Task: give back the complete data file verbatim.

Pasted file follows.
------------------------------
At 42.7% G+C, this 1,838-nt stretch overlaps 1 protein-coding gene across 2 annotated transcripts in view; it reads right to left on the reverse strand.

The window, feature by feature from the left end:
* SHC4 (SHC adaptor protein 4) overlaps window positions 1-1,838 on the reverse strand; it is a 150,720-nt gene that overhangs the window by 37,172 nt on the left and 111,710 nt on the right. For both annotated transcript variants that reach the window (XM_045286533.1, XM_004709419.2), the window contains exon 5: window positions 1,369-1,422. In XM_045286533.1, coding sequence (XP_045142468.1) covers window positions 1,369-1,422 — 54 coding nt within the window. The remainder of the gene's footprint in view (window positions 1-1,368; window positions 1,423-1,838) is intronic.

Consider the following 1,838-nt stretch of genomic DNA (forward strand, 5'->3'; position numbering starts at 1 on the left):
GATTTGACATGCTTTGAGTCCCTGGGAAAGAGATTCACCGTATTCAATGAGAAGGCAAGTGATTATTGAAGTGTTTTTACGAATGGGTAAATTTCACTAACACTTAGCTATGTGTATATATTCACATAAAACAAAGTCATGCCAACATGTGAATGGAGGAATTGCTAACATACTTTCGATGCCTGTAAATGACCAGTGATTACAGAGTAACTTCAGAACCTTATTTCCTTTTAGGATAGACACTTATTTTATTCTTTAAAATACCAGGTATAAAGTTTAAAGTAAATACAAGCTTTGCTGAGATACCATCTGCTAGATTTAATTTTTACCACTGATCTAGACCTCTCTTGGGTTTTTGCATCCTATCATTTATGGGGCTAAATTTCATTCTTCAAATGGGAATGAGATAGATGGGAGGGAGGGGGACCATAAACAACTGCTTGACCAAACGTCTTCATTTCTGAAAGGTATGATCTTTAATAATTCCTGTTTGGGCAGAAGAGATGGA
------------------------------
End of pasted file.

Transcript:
At 42.7% G+C, this 1,838-nt stretch overlaps 1 protein-coding gene across 2 annotated transcripts in view; it reads right to left on the reverse strand.

The window, feature by feature from the left end:
* SHC4 (SHC adaptor protein 4) overlaps window positions 1-1,838 on the reverse strand; it is a 150,720-nt gene that overhangs the window by 37,172 nt on the left and 111,710 nt on the right. For both annotated transcript variants that reach the window (XM_045286533.1, XM_004709419.2), the window contains exon 5: window positions 1,369-1,422. In XM_045286533.1, coding sequence (XP_045142468.1) covers window positions 1,369-1,422 — 54 coding nt within the window. The remainder of the gene's footprint in view (window positions 1-1,368; window positions 1,423-1,838) is intronic.

Consider the following 1,838-nt stretch of genomic DNA (forward strand, 5'->3'; position numbering starts at 1 on the left):
GATTTGACATGCTTTGAGTCCCTGGGAAAGAGATTCACCGTATTCAATGAGAAGGCAAGTGATTATTGAAGTGTTTTTACGAATGGGTAAATTTCACTAACACTTAGCTATGTGTATATATTCACATAAAACAAAGTCATGCCAACATGTGAATGGAGGAATTGCTAACATACTTTCGATGCCTGTAAATGACCAGTGATTACAGAGTAACTTCAGAACCTTATTTCCTTTTAGGATAGACACTTATTTTATTCTTTAAAATACCAGGTATAAAGTTTAAAGTAAATACAAGCTTTGCTGAGATACCATCTGCTAGATTTAATTTTTACCACTGATCTAGACCTCTCTTGGGTTTTTGCATCCTATCATTTATGGGGCTAAATTTCATTCTTCAAATGGGAATGAGATAGATGGGAGGGAGGGGGACCATAAACAACTGCTTGACCAAACGTCTTCATTTCTGAAAGGTATGATCTTTAATAATTCCTGTTTGGGCAGAAGAGATGGA